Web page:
Articles on political and social issues in Cameroon, Africa and the world as seen by Njei Moses Timah > Are Elites The Shame Of Africa? (Africa)


18 Jun 2005

 

 

When we were kids our illiterate parents used to remind us that the primary reason for sending us to school was to enable us acquire the necessary skills to make us good leaders. In effect they expected us to be the ‘light’ that will shine on the dark path on which they trod. The few literate people in the sixties were highly coveted people in the villages. They were always invited to come and write letters dictated to them by the illiterate villagers and also read and interpret incoming mails. In any social gathering, the emerging elites were often given posts of responsibility as secretaries, treasurers etc.

Many an African elite today has become a turncoat and traitor of high magnitude. Instead of using the education acquired to shine like a light for his fellow compatriots, many are employing their skills to dribble and outsmart the rest of society. The dream our parents had of us turning the society into a paradise have turned into a nightmare that has dispatch many of them early into their graves. I sometimes feel ashamed to be identified with the African intelligentsia, as this group is largely responsible for the sordid things that have befallen this continent.

On a continental level, elites with flamboyant tittles and equally treacherous characters dotted the whole of Africa. Field marshal Mobutu Sesse Seko brought one of the richest nations on this continent to her knees within a period of three decades. The Rev Muzorewa and Sithole ganged up with the illegal white minority regime in Zimbabwe to delay that country’s independence. Across the border in South Africa, chief Buthelezi waged a bloody war to try and derail the anti-apartheid coalition led by the ANC. In Uganda, Dr. Obote replaced the bloody regime of Field Marshall Idi Amin with his own type of bloody regime. The Angolans were cursed with another blood-thirsty and greedy intellectual in the name of Dr. Savimbi. His war of graft was to cause Angolans more than a million lives and billions of Dollars. He also left them a monstrous souvenir of millions of land mines scattered all over the country. Nigeria is in the process of recovering a loot of over a billion dollars stashed away in foreign banks by General Abacha.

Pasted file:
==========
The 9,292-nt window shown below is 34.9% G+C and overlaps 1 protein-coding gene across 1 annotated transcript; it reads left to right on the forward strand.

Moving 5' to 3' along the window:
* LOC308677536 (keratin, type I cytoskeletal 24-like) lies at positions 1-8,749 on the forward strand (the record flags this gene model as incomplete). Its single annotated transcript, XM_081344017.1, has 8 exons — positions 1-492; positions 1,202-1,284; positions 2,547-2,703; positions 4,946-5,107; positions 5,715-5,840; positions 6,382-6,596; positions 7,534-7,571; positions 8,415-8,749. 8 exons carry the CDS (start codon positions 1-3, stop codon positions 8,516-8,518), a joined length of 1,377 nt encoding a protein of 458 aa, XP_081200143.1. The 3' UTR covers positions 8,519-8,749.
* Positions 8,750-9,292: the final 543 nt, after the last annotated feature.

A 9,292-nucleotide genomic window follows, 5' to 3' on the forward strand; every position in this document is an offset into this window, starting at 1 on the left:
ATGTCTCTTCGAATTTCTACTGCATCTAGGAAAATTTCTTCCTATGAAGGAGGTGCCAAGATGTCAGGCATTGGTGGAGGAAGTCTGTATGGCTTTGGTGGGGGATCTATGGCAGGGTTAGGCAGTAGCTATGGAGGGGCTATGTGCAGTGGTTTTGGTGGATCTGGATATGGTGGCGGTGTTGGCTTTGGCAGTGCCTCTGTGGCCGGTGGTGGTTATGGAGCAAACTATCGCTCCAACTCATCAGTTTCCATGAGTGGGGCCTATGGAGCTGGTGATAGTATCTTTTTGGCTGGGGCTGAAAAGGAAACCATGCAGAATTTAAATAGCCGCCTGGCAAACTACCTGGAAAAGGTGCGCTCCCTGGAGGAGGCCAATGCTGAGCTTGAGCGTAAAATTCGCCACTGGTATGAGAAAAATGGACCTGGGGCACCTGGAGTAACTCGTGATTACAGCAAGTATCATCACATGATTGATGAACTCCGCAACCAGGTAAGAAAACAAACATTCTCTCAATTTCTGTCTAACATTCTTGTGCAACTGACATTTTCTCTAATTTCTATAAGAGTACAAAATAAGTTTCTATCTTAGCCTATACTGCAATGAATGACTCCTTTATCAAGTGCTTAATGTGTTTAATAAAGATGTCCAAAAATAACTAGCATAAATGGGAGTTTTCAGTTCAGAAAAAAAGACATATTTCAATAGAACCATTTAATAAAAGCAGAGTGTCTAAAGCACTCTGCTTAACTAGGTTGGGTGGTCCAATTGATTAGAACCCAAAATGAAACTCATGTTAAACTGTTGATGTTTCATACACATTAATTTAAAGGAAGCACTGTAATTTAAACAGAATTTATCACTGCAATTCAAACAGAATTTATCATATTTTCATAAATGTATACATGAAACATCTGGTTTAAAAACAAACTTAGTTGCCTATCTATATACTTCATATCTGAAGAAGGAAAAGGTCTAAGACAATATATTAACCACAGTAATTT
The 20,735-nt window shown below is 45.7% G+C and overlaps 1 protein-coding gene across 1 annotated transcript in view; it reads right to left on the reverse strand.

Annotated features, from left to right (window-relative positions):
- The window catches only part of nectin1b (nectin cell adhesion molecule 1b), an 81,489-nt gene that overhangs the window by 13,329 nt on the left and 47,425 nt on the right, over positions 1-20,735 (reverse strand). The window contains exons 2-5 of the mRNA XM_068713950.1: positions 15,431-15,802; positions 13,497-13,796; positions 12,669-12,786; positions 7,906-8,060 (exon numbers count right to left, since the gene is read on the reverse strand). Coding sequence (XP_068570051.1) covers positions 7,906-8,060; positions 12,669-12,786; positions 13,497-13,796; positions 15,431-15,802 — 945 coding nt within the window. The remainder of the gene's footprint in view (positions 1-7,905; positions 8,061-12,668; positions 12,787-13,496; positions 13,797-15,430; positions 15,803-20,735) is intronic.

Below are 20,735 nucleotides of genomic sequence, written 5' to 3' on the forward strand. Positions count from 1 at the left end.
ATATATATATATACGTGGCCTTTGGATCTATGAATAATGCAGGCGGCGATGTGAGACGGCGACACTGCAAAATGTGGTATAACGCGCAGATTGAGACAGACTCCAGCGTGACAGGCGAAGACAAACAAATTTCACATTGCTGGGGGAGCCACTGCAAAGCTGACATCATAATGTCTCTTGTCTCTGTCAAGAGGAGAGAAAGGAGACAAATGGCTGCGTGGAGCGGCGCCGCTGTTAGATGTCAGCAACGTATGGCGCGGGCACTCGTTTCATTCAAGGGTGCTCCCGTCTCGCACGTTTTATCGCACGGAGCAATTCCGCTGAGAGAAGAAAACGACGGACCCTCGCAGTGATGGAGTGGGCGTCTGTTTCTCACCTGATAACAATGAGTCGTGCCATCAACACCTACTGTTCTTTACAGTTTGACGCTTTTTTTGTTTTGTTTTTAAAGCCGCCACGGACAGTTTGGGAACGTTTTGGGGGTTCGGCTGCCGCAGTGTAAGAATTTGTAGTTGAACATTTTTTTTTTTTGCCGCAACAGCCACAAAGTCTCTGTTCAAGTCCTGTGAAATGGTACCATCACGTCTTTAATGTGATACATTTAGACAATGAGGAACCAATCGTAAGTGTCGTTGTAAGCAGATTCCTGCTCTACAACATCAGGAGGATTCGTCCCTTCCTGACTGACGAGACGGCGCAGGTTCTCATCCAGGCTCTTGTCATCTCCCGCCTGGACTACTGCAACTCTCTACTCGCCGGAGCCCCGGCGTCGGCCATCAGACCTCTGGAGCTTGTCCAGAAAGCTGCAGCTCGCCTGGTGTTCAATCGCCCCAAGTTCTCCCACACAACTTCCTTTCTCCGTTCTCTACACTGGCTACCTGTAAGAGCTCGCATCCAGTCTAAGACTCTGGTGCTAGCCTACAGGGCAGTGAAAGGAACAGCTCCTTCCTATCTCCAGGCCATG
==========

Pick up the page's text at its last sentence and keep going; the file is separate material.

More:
When growing up, we were always excited to meet people with titles like Dr., Rev., professor, general, chief etc. We held these people with high esteem and longed to be like them someday. Today my twelve-year old son watches the television and can clearly discern a lie flowing flawlessly from a professor’s mouth. Stories abound in the press everyday relating to theft and treachery by ‘respectable educated’ people. The picture of a thief being one vagrant loitering around motor parks is fast disappearing. Today’s ruinous thief is likely to be someone with a college degree and clad in a three-piece suit. Many people often remark that they have never seen me wearing a tie esp. as I belong to a professional corps that adores the stuff. My reply has always been that the ‘gentleman image’ of the tie has disappeared in my Country. Crooked African elites and ‘feymen’ have bastardized what was usually referred to as ‘formal dressing’.

 

Copyright ã 2005 by Njei Moses Timah

 

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